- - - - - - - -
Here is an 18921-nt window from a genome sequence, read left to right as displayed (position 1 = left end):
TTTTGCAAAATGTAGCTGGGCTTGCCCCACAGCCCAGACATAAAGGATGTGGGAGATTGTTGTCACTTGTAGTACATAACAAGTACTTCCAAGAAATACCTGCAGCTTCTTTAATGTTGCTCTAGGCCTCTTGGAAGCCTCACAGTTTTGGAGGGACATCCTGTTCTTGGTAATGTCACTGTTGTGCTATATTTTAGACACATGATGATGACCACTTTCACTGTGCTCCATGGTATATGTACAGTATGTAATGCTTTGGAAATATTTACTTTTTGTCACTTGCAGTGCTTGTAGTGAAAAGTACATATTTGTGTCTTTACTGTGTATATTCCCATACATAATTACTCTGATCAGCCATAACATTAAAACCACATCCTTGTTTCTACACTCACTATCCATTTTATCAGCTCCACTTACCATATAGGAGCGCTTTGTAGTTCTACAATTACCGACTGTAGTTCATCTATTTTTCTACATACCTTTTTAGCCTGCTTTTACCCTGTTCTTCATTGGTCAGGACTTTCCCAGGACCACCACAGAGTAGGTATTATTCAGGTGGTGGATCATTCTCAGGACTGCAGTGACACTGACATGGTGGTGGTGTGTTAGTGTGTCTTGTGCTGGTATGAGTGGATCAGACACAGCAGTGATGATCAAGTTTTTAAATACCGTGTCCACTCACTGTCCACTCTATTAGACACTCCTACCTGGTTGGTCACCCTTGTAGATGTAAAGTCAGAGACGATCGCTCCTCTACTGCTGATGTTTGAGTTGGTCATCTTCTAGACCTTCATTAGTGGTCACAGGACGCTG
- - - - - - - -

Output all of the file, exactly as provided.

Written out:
Here is an 18921-nt window from a genome sequence, read left to right as displayed (position 1 = left end):
TTTTGCAAAATGTAGCTGGGCTTGCCCCACAGCCCAGACATAAAGGATGTGGGAGATTGTTGTCACTTGTAGTACATAACAAGTACTTCCAAGAAATACCTGCAGCTTCTTTAATGTTGCTCTAGGCCTCTTGGAAGCCTCACAGTTTTGGAGGGACATCCTGTTCTTGGTAATGTCACTGTTGTGCTATATTTTAGACACATGATGATGACCACTTTCACTGTGCTCCATGGTATATGTACAGTATGTAATGCTTTGGAAATATTTACTTTTTGTCACTTGCAGTGCTTGTAGTGAAAAGTACATATTTGTGTCTTTACTGTGTATATTCCCATACATAATTACTCTGATCAGCCATAACATTAAAACCACATCCTTGTTTCTACACTCACTATCCATTTTATCAGCTCCACTTACCATATAGGAGCGCTTTGTAGTTCTACAATTACCGACTGTAGTTCATCTATTTTTCTACATACCTTTTTAGCCTGCTTTTACCCTGTTCTTCATTGGTCAGGACTTTCCCAGGACCACCACAGAGTAGGTATTATTCAGGTGGTGGATCATTCTCAGGACTGCAGTGACACTGACATGGTGGTGGTGTGTTAGTGTGTCTTGTGCTGGTATGAGTGGATCAGACACAGCAGTGATGATCAAGTTTTTAAATACCGTGTCCACTCACTGTCCACTCTATTAGACACTCCTACCTGGTTGGTCACCCTTGTAGATGTAAAGTCAGAGACGATCGCTCCTCTACTGCTGATGTTTGAGTTGGTCATCTTCTAGACCTTCATTAGTGGTCACAGGACGCTG